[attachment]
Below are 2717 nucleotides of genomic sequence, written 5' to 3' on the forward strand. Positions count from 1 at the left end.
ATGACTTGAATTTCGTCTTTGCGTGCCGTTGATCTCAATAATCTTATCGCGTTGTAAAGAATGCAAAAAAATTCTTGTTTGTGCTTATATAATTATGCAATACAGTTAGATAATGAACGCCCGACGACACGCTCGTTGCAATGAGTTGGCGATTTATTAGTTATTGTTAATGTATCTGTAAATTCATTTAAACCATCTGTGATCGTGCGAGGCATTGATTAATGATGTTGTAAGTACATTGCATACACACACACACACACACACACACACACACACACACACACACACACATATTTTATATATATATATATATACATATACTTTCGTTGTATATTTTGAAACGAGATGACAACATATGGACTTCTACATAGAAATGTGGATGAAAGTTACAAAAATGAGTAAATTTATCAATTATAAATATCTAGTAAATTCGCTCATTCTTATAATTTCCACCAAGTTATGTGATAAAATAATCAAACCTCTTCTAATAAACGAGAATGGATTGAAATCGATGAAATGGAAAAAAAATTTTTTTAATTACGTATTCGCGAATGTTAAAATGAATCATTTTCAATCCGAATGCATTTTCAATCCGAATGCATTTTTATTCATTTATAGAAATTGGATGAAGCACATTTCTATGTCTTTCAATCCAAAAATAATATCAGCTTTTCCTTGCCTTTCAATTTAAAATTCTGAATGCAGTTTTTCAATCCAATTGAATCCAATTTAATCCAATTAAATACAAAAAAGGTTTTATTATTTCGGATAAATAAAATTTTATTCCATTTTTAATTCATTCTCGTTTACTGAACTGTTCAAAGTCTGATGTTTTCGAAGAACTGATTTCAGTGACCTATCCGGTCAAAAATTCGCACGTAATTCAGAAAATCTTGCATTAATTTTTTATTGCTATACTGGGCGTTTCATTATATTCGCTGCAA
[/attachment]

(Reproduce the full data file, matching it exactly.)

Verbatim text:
Below are 2717 nucleotides of genomic sequence, written 5' to 3' on the forward strand. Positions count from 1 at the left end.
ATGACTTGAATTTCGTCTTTGCGTGCCGTTGATCTCAATAATCTTATCGCGTTGTAAAGAATGCAAAAAAATTCTTGTTTGTGCTTATATAATTATGCAATACAGTTAGATAATGAACGCCCGACGACACGCTCGTTGCAATGAGTTGGCGATTTATTAGTTATTGTTAATGTATCTGTAAATTCATTTAAACCATCTGTGATCGTGCGAGGCATTGATTAATGATGTTGTAAGTACATTGCATACACACACACACACACACACACACACACACACACACACACACACACATATTTTATATATATATATATATACATATACTTTCGTTGTATATTTTGAAACGAGATGACAACATATGGACTTCTACATAGAAATGTGGATGAAAGTTACAAAAATGAGTAAATTTATCAATTATAAATATCTAGTAAATTCGCTCATTCTTATAATTTCCACCAAGTTATGTGATAAAATAATCAAACCTCTTCTAATAAACGAGAATGGATTGAAATCGATGAAATGGAAAAAAAATTTTTTTAATTACGTATTCGCGAATGTTAAAATGAATCATTTTCAATCCGAATGCATTTTCAATCCGAATGCATTTTTATTCATTTATAGAAATTGGATGAAGCACATTTCTATGTCTTTCAATCCAAAAATAATATCAGCTTTTCCTTGCCTTTCAATTTAAAATTCTGAATGCAGTTTTTCAATCCAATTGAATCCAATTTAATCCAATTAAATACAAAAAAGGTTTTATTATTTCGGATAAATAAAATTTTATTCCATTTTTAATTCATTCTCGTTTACTGAACTGTTCAAAGTCTGATGTTTTCGAAGAACTGATTTCAGTGACCTATCCGGTCAAAAATTCGCACGTAATTCAGAAAATCTTGCATTAATTTTTTATTGCTATACTGGGCGTTTCATTATATTCGCTGCAA